BoJ comments overnight have triggered a significant slide in USDJPY, if one not yet as large as the two-day rally
that sent the pair soaring all the way to the cusp of 145.00 two days ago. A retreat and close anywhere close to 140.00 today would create an interesting shooting star formation for the weekly candlestick, although really the pair needs to wipe out a great proportion of the move from the pivot low in early August at 130.40 to suggest a more profound reversal is afoot here. Meanwhile, a close today in the 142-143 range suggests that little harm has been done, even tactically, to the USDJPY up-trend.
The ECB meeting brought far firmer guidance from the central bank than expected, as German 2-year yields traded some 30 basis points higher today relative to the close the day before the meeting – to a new cycle high north of 1.40% before that move faded sharply today back toward 1.30%. The 75-basis point hike was the largest in the ECB’s history and is expected to be repeated at the late October meeting after the guidance that another move of that size can’t be ruled out in yesterday’s presser. But Europe needs sustained relief on the energy/power price front for a more sustainable rally. Curiously, the market waking up to EURUSD trading well north of parity this morning had nothing to do timing-wise with the ECB as it unfolded overnight. Yesterday, the market seemed unsure with what to do with the euro in the immediate aftermath of the decision and guidance. For EURUSD, a close above 1.0100, which was teased today, is needed to set the focus toward the next area into 1.0350, while a close back below parity today would suggest that the overnight pump was merely linked to poor liquidity, order flow and the Bank of Japan verbal intervention mentioned above.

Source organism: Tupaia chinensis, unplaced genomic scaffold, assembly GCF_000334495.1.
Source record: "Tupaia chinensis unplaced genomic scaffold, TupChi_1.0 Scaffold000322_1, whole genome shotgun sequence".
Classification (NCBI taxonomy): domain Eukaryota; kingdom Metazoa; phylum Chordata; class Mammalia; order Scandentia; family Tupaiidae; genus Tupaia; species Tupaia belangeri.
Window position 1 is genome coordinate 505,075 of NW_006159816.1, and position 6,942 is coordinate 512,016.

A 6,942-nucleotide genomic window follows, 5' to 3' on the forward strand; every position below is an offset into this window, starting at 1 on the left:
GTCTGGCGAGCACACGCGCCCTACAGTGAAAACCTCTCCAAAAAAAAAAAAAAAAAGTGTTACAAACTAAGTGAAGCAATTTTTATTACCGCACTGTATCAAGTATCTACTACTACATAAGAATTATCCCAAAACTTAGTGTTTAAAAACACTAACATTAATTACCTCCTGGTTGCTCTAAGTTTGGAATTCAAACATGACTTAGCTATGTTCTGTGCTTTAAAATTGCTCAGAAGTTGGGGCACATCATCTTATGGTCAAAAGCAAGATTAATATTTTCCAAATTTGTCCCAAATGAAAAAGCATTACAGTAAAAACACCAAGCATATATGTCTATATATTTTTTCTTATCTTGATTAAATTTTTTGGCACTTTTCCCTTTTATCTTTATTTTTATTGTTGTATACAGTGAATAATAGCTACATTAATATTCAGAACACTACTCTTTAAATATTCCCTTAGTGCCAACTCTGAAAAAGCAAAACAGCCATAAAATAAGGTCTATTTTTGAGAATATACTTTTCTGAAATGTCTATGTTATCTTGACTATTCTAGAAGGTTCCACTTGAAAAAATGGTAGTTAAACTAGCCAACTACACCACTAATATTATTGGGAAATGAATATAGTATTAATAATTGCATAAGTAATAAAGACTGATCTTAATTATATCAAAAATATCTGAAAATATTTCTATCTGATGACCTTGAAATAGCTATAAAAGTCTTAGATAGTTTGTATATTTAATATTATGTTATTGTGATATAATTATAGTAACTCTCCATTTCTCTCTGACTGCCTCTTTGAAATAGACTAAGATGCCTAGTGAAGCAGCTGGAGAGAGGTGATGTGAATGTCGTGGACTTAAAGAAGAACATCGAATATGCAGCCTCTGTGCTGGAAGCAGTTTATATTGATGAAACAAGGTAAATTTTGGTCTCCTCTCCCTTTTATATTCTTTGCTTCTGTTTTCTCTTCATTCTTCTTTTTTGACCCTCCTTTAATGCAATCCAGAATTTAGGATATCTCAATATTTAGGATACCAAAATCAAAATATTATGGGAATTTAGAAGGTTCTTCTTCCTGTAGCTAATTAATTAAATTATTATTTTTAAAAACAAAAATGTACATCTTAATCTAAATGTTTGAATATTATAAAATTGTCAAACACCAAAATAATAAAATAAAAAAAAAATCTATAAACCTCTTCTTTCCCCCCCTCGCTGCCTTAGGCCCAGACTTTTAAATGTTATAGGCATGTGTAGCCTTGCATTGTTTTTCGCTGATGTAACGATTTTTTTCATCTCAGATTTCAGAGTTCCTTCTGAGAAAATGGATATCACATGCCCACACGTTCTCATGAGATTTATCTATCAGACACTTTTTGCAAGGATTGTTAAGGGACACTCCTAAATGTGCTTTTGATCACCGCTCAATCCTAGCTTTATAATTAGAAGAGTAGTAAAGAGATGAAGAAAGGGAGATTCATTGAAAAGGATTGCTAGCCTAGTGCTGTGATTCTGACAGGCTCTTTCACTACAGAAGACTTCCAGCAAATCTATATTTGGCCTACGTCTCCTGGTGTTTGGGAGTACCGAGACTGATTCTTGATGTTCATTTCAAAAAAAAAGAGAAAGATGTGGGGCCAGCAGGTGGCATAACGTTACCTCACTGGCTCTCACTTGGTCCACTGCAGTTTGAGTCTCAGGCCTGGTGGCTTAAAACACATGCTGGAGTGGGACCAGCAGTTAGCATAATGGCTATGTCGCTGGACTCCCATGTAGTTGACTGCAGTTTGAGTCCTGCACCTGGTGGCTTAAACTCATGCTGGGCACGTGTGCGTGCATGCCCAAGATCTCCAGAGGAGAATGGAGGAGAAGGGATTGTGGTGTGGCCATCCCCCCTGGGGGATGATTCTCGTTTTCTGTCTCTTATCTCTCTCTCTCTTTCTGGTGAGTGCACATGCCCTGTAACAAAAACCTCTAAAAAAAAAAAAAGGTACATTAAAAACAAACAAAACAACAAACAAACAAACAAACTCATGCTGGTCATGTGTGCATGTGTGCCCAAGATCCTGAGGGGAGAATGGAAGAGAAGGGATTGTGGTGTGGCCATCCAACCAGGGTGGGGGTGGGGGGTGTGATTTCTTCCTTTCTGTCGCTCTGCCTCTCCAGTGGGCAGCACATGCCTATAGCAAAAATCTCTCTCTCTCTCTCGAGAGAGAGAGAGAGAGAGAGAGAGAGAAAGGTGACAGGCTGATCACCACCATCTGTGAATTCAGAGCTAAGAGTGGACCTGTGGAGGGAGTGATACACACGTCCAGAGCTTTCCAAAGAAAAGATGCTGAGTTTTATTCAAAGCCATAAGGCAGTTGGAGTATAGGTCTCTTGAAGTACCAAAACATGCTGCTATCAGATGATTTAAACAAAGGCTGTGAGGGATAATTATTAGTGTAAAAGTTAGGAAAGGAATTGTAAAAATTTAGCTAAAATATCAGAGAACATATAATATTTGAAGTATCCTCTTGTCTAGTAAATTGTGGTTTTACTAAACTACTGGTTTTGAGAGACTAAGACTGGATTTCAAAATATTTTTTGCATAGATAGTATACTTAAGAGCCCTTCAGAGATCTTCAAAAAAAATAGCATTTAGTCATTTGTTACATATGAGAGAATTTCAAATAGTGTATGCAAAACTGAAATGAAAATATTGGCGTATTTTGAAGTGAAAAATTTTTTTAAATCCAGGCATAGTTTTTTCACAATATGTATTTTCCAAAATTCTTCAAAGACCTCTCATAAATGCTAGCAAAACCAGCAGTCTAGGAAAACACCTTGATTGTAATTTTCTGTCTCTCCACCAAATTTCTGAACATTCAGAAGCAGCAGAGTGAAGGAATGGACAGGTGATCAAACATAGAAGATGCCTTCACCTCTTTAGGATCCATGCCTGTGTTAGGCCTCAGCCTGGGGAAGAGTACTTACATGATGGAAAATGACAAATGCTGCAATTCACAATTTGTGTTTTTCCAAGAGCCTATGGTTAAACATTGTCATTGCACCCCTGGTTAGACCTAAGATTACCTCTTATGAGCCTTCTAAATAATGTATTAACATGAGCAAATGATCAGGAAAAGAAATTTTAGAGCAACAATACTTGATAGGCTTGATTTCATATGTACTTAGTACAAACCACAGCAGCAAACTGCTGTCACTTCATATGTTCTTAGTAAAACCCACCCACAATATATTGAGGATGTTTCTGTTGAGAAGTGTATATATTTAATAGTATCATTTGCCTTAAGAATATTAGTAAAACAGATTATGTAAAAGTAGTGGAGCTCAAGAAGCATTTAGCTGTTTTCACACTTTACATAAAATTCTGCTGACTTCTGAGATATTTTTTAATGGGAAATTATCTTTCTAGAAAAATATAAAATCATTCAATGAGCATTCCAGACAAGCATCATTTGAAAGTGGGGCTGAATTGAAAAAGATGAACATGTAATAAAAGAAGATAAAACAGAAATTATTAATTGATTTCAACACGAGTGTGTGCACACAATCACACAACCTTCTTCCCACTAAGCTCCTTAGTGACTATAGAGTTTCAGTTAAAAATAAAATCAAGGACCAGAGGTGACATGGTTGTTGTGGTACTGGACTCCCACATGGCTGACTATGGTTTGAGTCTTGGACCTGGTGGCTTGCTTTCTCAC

An election is set this weekend for Sweden, with the currency market not particularly holding its breath in anticipation. EURSEK has corrected sharply lower in fitting with the strong risk sentiment of the moment, but has a lot of work to do to set the focus back lower, at least a move below 10.50.
As I am writing this, the Bank of England has announced that it is moving back its next meeting from next week to the following week, likely due to Queen Elizabeth’s death and the mourning period, but this will give the Bank the luxury of having a look at the FOMC meeting the day before and whether it needs to stiffen its message or even hike more than it anticipated if sterling is struggling to new lows going into the meeting.
Table: FX Board of G10 and CNH trend evolution and strength.
The USD momentum has shifted sharply lower over the last couple of days, but reserving judgment at least until the daily/weekly close today. Elsewhere, look at CHF continuing to power on despite the ECB hawkish guidance yesterday.
Table: FX Board Trend Scoreboard for individual pairs.
It’s looking like cross-over day again for EURCHF after the ECB failed to sustain the recent rally despite the mark-up of EU yields. USDCHF has also rolled over and is threatening a turn lower, although looking at the chart, there is a lot of choppy range to work with yet.